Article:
Center for Khmer Studies
Exploring Conflict in the ASEAN region
For more than fifteen years the Center for Khmer Studies (CKS) has successfully supported research, teaching and public service in the social sciences, arts and humanities in Cambodia and the Mekong region. To better strengthen the country’s cultural and educational institutions and further integrate Cambodian scholars into regional and international exchange, CKS launched a new series of workshops to develop the capabilities of current scholars, professionals and students. Two interrelated developments have shaped the scope of CKS’ attention in recent years.
First is the emergence from the economic insecurity and political instability of a generation of Asian scholars and professionals who embody what Association for Asian Studies (AAS) Past President, Dr. Thongchai Winichakul recognized in his 2014 Presidential address, as “one of the most recognizable features in the changing landscape of Asian studies in this post-Cold War era…the growing importance of Asia not only as the object of studies by the “first world” academia but also as the producer of knowledge.”
The second development is the growing interconnectedness of not only the world, but particularly of the ASEAN bloc, which is in the process of removing barriers to physical and economic movement across its member states’ common borders. This new chapter in the history of the Southeast Asian region marks a dramatic contrast to centuries of conflict and misunderstanding. These positive developments are not without their own challenges.
Attempts to manage, preempt, and resolve security and conflict and to pave the way toward a more stable and secure future take on increased importance in this new international climate, even as traditional issues such as cross-border trade and professional exchanges, resource management, transitional economies and sectarian violence themselves become more complex and require new tools and methodologies to manage them.
For the past several years, the CKS senior fellowship program, funded by the U.S Department of State, Bureau of Economic and Cultural Affairs and through the Council of American Overseas Research Centers (CAORC), has enabled American and Cambodian scholars to explore regional as well as interdisciplinary projects covering Cambodia, Thailand, Laos and Vietnam on issues such as migration, religious beliefs, history and nationalism.
In addition, the CAORC multi-Country Research fellowship Program offers unique opportunities to U.S applicants to undertake comparative or cross-regional research in two or more countries outside of the United States whereby CKS provides scholars with institutional affiliation and access to its networks of researchers and partners in Cambodia and the region.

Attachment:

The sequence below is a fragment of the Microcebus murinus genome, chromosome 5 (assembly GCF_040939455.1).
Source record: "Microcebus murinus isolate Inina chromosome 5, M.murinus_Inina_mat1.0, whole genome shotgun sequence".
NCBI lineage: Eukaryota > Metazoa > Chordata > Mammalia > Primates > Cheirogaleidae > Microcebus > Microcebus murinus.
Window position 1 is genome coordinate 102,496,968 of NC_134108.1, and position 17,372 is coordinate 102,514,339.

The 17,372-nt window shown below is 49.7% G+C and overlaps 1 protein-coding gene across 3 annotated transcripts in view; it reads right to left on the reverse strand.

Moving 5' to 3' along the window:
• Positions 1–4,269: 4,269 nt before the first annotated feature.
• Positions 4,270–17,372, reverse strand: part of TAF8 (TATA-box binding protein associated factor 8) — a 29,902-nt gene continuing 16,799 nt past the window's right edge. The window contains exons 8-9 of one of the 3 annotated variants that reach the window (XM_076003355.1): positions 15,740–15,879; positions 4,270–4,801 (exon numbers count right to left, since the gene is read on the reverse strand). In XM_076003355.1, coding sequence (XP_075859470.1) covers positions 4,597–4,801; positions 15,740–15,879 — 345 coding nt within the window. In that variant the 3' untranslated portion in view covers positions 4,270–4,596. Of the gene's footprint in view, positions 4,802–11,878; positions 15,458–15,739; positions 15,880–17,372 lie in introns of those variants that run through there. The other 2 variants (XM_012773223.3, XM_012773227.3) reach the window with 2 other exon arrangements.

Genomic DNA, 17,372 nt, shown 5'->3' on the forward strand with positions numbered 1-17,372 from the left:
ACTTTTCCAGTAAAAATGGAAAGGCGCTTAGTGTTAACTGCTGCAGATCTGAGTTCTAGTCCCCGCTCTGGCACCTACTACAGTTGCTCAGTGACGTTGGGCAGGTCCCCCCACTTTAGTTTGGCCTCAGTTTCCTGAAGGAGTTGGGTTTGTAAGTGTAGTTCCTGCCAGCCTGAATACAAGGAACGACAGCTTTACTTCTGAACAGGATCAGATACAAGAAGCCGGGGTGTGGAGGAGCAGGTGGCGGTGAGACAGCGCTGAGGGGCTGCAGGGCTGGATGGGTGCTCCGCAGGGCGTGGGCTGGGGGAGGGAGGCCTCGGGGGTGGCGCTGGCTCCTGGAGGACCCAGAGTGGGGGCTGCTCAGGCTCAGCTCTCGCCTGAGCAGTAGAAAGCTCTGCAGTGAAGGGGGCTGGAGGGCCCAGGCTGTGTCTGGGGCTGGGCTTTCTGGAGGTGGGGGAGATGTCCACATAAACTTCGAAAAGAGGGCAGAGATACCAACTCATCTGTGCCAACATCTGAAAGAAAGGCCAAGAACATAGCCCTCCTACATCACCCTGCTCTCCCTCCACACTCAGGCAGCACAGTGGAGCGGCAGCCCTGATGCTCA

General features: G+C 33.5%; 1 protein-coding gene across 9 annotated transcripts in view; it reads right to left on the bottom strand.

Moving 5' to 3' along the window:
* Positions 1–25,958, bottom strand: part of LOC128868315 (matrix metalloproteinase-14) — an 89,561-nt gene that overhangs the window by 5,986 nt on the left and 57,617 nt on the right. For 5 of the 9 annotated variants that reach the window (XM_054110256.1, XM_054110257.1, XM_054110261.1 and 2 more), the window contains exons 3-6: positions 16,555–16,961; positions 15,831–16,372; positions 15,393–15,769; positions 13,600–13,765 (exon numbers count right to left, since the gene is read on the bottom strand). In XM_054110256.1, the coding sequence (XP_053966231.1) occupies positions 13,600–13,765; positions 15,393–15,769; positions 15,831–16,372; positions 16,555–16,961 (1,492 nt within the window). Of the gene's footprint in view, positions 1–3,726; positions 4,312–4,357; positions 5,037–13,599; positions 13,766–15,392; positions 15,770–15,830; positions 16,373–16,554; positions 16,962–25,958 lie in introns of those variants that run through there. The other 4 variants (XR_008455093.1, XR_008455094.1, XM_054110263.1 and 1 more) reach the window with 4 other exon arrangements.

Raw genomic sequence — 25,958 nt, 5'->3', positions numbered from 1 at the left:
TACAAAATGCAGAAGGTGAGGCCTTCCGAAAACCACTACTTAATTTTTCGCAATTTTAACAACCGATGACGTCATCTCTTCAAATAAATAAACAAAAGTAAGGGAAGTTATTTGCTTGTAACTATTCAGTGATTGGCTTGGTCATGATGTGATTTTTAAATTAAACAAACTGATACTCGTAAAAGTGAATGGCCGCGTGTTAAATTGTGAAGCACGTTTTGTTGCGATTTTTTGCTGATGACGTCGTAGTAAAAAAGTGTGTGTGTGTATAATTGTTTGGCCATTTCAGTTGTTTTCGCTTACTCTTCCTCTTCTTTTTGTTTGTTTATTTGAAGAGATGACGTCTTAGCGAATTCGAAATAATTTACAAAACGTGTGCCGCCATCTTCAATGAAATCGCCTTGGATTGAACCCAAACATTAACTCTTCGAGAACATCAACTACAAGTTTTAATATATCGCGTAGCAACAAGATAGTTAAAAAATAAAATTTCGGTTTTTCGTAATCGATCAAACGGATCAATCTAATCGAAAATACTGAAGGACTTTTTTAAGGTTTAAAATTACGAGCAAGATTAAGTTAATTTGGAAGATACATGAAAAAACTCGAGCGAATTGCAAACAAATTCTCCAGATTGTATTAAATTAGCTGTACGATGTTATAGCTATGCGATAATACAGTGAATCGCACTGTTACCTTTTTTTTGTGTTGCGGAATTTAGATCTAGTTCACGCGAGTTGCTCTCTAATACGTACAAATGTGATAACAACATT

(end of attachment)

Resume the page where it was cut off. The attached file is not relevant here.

CKS’ successful management and execution of these programs situates the organization in a particularly good position to use its experience, its physical location in the epicenter of Southeast Asia, and its sophisticated team of staff and affiliated scholars to provide a program that brings together the very individuals who will be managing change in the region by providing them with the common tools and professional language to do so effectively. This program thus embraces both the growth of Asian scholarship and traditional training as well as the challenges of regional integration as Southeast Asia enters the 21st century.
Exploring Conflict in the ASEAN Region is a program targeting mid-career professionals in the region that bridges their professional world with the scholarly one. With the support of the Ford Foundation and the Henri Luce Foundation, the program aims to engage Cambodians and other Southeast Asian scholars and practitioners through an intensive program of empirical depth and analytical rigor addressing conflicts and other challenges in Mainland Southeast Asia and thereby help them develop the tools necessary to become part of a dynamic network of researchers and decision-makers in the region.
The motivation for the program comes from specific requests by our Cambodian alumni and regional partners whose access to such training has been curtailed due to political, financial and time constrains. This short but intensive program is tailored for mid-career professionals who wish to develop their skills in order to have a greater positive impact throughout their careers.
With the current political and societal changes in Cambodia, the opening of Myanmar to the outside world and the inauguration of the ASEAN Economic Community at the end of 2015, the Regional Program targets mid-career scholars, development professionals, and civil servants from Cambodia, China, Laos, Myanmar, Thailand, Vietnam, who seek to deepen their analytical skills and critical thinking abilities with the goals of allowing them to improve their decision-making capacities as future agents of change within a dynamic growing regional network.
By doing so, we hope to broaden and deepen the universe of knowledge within the field of Southeast Asian scholarship and professional service by bringing together an important mix of intellectuals and practitioners to collaborate in producing and disseminating knowledge in and about the region.
Year 1 (2015) and Year 2 (2016):
The main purpose of the first two years is to lay the foundation of a regional program that will promote interstate cooperation between the five Mainland Southeast Asian countries and bridge the divides of the academia from the applied, professional policy world. We are hoping that this platform will be conducive to a greater understanding of regional differences, stimulate open debates and the creation of new opportunities for people working on similar issues to collaborate, publish their research findings and develop best practices. Year 1 (2015) of the Regional Program focused on cross-border and political conflicts.
Year 2 in turn will concentrate on environmental change and challenges that affect Cambodia, Laos, Myanmar, Thailand and Vietnam, and often generates significant cross-border tensions that span the entire Mekong River Basin (MRB). The MRB is a fast-growing region with a troubled political history. Currently, the unique flow regime of the Mekong River with its seasonal variations in water level supports the livelihood of about 60 million people and more than a million living on the Tonle Sap, the largest freshwater lake in Southeast Asia and a biodiversity hotspot.
Starting from the Tibetan Plateau and flowing all the way to the Vietnam delta thus covering approximately 4,600 km, the hydrological system and ‘waterscape’ of the Mekong River are now being altered through large scale development projects, investments in hydroelectricity, over-fishing and irreversible changes in land use and land cover.